A chimney breast is the brickwork which encases the chimney as it rises through a property. Usually the chimney breast is inside the property and takes up space within rooms. With semi-detached and terrace properties, chimney breasts are often built ‘back to back’ between individual properties – where this is so, 4 fireplaces in property will appear as 2 rows of 4 chimney pots on the chimney stack which will be shared by adjoining properties.
Chimney Breasts are often removed by property owners when fires are no longer used to give increased living space. Older properties were built with fireplaces in every room - with modern central heating, chimney breast are often unused and considered as wasted floor space.
The main problem is that a chimney breast forms part of the structure of a house and carefully considered needs to be taken before starting work to remove it. Unless the whole chimney, from the fireplace to the roof stack is going to be removed, suitable support beams will need to be incorporated to support any masonry above to avoid structural distress or damage or even the collapse of the building. Special attention needs to be used where the chimney breast is on a party wall with a neighbouring property or where the chimney breast of an upper floor is going to be removed while leaving a working fire in the room below – in the latter case, partial removal is possible but a smaller chimney breast for the fire below must be left in place.
Once a chimney breast has been removed, there will be the need to make good the floor where the chimney breast once was.
The services of a Structural Engineer are almost essential to ensure the safe removal of a chimney breast – this will involve the engineer in coming up with a method of work, establishing if any supports are required and, if so, specifying them. The method of work and all designs will need to be submitted to the local building control office for approval prior to any work commencing. Where the chimney breast is on a party wall, the Party Wall Act also comes into play and your neighbour will also need to involved and approve before work commences.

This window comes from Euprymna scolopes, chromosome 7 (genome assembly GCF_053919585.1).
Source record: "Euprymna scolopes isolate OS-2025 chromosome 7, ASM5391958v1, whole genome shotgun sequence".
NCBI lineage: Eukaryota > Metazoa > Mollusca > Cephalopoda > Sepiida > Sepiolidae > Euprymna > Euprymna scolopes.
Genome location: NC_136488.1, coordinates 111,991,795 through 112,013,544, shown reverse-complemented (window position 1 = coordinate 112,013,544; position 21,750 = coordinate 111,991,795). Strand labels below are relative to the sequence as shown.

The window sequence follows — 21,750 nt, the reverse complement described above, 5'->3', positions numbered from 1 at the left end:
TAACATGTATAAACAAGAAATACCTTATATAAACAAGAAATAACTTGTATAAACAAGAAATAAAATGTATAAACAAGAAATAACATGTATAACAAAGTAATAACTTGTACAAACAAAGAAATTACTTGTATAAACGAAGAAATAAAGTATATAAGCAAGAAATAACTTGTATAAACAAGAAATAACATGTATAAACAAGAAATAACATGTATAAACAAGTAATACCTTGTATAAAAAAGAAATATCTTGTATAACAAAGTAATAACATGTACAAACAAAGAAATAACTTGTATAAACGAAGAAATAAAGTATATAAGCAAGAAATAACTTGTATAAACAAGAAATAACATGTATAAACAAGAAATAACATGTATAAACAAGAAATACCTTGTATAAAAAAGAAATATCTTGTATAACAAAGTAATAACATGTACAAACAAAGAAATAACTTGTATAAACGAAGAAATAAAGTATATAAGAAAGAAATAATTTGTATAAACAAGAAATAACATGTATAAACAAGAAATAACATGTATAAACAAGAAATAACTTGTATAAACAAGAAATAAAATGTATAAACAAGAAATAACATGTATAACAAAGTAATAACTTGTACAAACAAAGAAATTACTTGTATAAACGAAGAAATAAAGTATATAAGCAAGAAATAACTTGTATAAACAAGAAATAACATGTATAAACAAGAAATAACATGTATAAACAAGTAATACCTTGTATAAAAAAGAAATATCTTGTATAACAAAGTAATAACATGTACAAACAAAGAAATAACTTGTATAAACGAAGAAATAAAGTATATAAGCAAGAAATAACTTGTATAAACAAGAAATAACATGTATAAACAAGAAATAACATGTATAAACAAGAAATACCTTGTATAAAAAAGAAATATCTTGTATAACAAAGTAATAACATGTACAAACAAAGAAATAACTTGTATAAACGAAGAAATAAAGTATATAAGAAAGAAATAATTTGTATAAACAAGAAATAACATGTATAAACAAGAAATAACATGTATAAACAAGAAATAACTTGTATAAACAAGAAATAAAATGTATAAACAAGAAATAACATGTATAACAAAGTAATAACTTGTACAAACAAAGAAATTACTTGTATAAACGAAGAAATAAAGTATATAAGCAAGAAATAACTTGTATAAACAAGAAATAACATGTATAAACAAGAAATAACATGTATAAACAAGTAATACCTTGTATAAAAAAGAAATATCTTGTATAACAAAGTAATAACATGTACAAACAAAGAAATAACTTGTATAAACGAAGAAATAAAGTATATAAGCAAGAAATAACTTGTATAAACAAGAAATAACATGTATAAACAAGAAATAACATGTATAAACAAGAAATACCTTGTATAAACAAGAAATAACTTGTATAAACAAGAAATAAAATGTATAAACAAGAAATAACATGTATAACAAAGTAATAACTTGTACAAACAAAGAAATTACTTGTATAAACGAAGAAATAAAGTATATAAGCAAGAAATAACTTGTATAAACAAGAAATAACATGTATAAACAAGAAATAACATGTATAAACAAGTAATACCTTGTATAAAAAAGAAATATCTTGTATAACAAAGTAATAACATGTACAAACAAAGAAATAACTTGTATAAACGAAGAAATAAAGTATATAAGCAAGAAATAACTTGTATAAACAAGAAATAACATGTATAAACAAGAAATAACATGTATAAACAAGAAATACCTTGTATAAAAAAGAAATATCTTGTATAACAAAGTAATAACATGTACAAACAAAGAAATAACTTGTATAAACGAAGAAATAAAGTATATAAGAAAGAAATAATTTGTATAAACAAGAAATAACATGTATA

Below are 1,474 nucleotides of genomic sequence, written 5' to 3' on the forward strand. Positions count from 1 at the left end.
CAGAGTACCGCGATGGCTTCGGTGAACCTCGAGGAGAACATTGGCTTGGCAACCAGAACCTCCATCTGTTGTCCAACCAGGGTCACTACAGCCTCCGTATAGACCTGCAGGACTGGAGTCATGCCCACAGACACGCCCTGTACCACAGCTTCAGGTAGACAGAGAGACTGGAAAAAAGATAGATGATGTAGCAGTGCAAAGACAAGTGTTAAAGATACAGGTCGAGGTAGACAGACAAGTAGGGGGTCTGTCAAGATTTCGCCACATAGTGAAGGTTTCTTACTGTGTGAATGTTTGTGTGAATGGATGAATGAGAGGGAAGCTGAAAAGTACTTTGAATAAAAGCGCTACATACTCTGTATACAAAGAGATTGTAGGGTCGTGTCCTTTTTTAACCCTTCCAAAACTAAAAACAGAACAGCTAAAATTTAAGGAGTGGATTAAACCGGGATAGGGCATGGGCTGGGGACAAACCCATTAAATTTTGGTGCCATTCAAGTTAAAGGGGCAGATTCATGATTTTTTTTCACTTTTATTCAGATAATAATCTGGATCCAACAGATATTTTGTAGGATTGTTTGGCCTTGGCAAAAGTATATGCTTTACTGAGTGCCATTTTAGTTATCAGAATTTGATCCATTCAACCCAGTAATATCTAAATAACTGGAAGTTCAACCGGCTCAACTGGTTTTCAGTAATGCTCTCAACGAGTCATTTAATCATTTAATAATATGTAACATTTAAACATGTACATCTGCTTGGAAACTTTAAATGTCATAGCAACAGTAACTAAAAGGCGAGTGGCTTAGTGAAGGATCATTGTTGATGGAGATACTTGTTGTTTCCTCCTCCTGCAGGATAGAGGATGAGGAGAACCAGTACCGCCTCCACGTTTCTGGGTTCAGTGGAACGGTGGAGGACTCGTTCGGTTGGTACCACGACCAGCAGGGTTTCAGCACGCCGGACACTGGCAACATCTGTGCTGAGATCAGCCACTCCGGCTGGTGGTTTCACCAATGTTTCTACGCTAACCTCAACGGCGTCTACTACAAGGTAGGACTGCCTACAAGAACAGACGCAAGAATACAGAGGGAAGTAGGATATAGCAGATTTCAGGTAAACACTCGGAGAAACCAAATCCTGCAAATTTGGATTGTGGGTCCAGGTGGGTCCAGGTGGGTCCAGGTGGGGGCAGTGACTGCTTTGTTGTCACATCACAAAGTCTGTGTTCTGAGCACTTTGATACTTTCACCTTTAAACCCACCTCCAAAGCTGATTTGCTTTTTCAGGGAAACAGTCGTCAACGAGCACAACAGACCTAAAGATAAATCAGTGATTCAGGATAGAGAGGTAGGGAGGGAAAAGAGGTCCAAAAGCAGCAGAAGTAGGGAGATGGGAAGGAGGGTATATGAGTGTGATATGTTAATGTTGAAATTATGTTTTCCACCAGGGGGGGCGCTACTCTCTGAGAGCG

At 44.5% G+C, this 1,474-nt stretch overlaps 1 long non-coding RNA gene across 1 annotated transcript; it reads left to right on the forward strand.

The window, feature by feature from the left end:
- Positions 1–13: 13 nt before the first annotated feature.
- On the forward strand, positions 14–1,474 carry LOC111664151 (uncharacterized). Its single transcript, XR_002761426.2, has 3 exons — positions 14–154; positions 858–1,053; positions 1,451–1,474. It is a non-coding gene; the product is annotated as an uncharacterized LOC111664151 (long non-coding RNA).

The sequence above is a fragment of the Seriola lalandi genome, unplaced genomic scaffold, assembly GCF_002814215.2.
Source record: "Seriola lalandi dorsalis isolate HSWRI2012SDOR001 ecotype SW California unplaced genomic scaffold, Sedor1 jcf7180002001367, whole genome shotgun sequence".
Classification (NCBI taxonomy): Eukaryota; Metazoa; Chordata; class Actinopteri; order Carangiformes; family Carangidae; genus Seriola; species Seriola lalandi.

Once the Engineers proposal has been approved, all work should be carried out to the approved designs, and the local building control officer invited to inspect the work carried out. The Building Control Office will, upon satisfactory completion of the work, issue a completion certificate should be kept with the deeds/Land Registry documents for the property so that it is available for any re-mortgage or sale.
There are 5 main requirements to consider before carrying out the work:
1. Planning Permission - unless the property is Listed or in a Conservation Area, Planning Approval is unlikely to be required, but it’s always worth asking the question.
2. Building Regulations compliance to ensure: Structural strength Fire safety Sound insulation Maintenance of any neighbour’s chimney Damp prevention Ventilation to rooms
3. Party Wall implications under the Party Wall Act - In England and Wales, when removing a chimney breast from a party wall, the written consent of the owners of the neighbouring property must be obtained before work is started (the Party Wall Act – it’s worth taking the advice of a surveyor with experience of this Act).
4. Landlords Licence, if a leasehold property.
5. The safety of any gas appliance that uses a party walls flue in neighbours or own property - consulate a Gas Safe Engineer, and get something in writing.
If the chimney stack is to be removed to below the roof, the roof timbers will need to be extended to fill the gap, and matching roof covering used to fill the gap.
If the chimney stack is to be left in place and only part of the chimney breast below is to be removed, the brickwork above must be supported with a Rolled Steel Joist (RSJ) or other suitable support. What will be required will depend upon the size of masonry above and the adjoining walls which will need to bear the load.
If any unused chimney breast is retained, it will need to be ventilated at both the top and bottom. Any moisture in an unventilated wall or chimney will interact with the soot remaining in the used chimney and can cause staining.